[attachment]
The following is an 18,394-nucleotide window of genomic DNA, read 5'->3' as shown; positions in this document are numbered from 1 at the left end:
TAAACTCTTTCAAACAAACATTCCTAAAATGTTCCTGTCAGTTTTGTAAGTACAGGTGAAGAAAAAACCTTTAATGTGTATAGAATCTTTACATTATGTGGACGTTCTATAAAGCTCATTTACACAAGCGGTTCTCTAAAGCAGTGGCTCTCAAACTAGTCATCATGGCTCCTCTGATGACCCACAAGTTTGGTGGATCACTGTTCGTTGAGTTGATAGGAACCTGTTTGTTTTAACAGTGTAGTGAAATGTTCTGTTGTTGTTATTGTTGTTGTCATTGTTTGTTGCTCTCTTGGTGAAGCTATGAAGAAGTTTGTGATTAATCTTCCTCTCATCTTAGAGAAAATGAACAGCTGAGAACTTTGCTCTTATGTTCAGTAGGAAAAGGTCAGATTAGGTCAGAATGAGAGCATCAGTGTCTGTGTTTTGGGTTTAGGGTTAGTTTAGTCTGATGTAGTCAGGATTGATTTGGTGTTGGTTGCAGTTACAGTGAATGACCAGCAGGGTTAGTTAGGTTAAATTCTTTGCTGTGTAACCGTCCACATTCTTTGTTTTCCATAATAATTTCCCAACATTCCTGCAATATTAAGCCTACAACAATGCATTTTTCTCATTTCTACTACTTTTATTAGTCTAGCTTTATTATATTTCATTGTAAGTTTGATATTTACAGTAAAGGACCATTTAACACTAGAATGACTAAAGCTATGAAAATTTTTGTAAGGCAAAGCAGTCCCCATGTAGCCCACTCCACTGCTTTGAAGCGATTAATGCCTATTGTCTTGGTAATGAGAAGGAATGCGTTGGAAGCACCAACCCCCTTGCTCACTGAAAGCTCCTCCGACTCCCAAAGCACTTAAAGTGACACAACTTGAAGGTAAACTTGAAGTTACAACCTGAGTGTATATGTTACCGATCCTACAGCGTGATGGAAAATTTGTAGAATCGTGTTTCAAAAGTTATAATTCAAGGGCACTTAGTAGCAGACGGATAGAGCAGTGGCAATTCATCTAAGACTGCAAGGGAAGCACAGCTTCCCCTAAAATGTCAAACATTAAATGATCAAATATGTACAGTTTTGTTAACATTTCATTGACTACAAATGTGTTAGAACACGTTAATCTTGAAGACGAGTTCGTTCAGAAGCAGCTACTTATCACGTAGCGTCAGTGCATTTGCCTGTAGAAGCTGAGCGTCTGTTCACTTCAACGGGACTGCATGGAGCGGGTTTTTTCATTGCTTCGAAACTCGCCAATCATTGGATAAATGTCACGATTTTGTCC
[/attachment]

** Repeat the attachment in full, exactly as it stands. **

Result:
The following is an 18,394-nucleotide window of genomic DNA, read 5'->3' as shown; positions in this document are numbered from 1 at the left end:
TAAACTCTTTCAAACAAACATTCCTAAAATGTTCCTGTCAGTTTTGTAAGTACAGGTGAAGAAAAAACCTTTAATGTGTATAGAATCTTTACATTATGTGGACGTTCTATAAAGCTCATTTACACAAGCGGTTCTCTAAAGCAGTGGCTCTCAAACTAGTCATCATGGCTCCTCTGATGACCCACAAGTTTGGTGGATCACTGTTCGTTGAGTTGATAGGAACCTGTTTGTTTTAACAGTGTAGTGAAATGTTCTGTTGTTGTTATTGTTGTTGTCATTGTTTGTTGCTCTCTTGGTGAAGCTATGAAGAAGTTTGTGATTAATCTTCCTCTCATCTTAGAGAAAATGAACAGCTGAGAACTTTGCTCTTATGTTCAGTAGGAAAAGGTCAGATTAGGTCAGAATGAGAGCATCAGTGTCTGTGTTTTGGGTTTAGGGTTAGTTTAGTCTGATGTAGTCAGGATTGATTTGGTGTTGGTTGCAGTTACAGTGAATGACCAGCAGGGTTAGTTAGGTTAAATTCTTTGCTGTGTAACCGTCCACATTCTTTGTTTTCCATAATAATTTCCCAACATTCCTGCAATATTAAGCCTACAACAATGCATTTTTCTCATTTCTACTACTTTTATTAGTCTAGCTTTATTATATTTCATTGTAAGTTTGATATTTACAGTAAAGGACCATTTAACACTAGAATGACTAAAGCTATGAAAATTTTTGTAAGGCAAAGCAGTCCCCATGTAGCCCACTCCACTGCTTTGAAGCGATTAATGCCTATTGTCTTGGTAATGAGAAGGAATGCGTTGGAAGCACCAACCCCCTTGCTCACTGAAAGCTCCTCCGACTCCCAAAGCACTTAAAGTGACACAACTTGAAGGTAAACTTGAAGTTACAACCTGAGTGTATATGTTACCGATCCTACAGCGTGATGGAAAATTTGTAGAATCGTGTTTCAAAAGTTATAATTCAAGGGCACTTAGTAGCAGACGGATAGAGCAGTGGCAATTCATCTAAGACTGCAAGGGAAGCACAGCTTCCCCTAAAATGTCAAACATTAAATGATCAAATATGTACAGTTTTGTTAACATTTCATTGACTACAAATGTGTTAGAACACGTTAATCTTGAAGACGAGTTCGTTCAGAAGCAGCTACTTATCACGTAGCGTCAGTGCATTTGCCTGTAGAAGCTGAGCGTCTGTTCACTTCAACGGGACTGCATGGAGCGGGTTTTTTCATTGCTTCGAAACTCGCCAATCATTGGATAAATGTCACGATTTTGTCC